You may even try using henna when you feel like you're ready since it can last up to two weeks.

Be sure to ask your practice clients for feedback since it can help you once you're ready to do the real thing!

Purchasing an inexpensive machine is definitely a step in the right direction from here. Start with fruits such as bananas, melons, and grapefruit, then graduate to synthetic skin if possible. You may even ask your local butcher for some pig’s skin since it’s as realistic as it gets. But we warned, it can get pretty smelly!



 Wanna Know What We Think Are The Five Keys to Success As A Tattoo Artist? Click here

5 Drawing Exercises for Tattoo Artists

Now, you’re ready for some drawing exercises. At the surface level, they can seem pretty basic, but they are quite effective at improving your skill. 

Here are 5 of the simplest, yet most useful drawing exercises for tattoo artists:

1. Linework  

Most of the time, the difference between a good tattoo and a bad tattoo is the line work. The most basic thing you can learn is how to draw a straight line. 

Do not worry about adding shading and colors, or making patterns or designs, just practice drawing straight lines. You’ll need a few sheets of lined paper and blank paper, pencils, pens, and markers with different-sized tips.

Start with your pencils, and draw a bunch of lines as straight as you can get them, following the lines on the paper. Try the exercise again, but this time on blank paper. A neat trick to try is to avoid watching the pencil since it can throw you off. Instead, watch the point on the paper where your line should end. Now, set those sheets aside - we’ll get back to them.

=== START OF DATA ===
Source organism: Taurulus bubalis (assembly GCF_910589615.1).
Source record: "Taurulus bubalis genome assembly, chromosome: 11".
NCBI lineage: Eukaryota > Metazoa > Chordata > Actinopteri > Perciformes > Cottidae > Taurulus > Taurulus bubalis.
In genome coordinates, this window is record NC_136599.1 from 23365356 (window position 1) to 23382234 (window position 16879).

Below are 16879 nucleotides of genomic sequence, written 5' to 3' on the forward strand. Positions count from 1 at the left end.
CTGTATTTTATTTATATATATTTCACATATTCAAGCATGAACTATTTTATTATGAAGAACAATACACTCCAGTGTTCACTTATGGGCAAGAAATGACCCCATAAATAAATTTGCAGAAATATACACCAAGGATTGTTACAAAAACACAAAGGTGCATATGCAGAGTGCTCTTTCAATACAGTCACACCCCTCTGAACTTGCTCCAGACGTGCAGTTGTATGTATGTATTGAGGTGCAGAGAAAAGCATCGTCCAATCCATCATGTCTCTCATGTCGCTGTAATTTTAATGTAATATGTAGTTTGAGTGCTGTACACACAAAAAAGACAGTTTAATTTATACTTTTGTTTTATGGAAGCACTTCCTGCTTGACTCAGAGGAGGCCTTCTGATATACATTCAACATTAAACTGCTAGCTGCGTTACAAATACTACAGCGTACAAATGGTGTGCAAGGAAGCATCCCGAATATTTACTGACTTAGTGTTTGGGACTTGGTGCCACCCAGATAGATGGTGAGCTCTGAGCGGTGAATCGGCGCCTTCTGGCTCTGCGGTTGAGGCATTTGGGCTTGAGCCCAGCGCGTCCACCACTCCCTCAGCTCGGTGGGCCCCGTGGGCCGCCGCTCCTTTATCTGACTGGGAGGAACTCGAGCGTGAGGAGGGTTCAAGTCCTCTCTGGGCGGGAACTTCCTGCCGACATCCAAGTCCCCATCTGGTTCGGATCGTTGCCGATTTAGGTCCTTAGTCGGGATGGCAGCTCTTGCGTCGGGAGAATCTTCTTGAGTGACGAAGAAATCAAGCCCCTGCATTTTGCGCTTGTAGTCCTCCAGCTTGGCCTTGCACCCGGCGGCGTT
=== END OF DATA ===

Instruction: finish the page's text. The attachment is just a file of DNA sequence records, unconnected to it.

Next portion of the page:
Repeat the exercise with pens, then break out your markers. You are going to be drawing lines of varying thickness on the lined paper. Draw 10 of them about 15 cm long. Pay attention to how much pressure you put on them to ensure the thickness is even throughout the line. Try this again on the blank paper to see how well you do without the lines as a guide.

Advanced line work

The final test is the continuation of lines. Get another sheet of lined paper and a marker. Draw a line, about 5cm long in a quick movement, stop, then continue for another 5cm, stop, then add another 5cm. Your 15cm line may not be smooth on your first try, but that’s okay! It will get better as you keep practicing.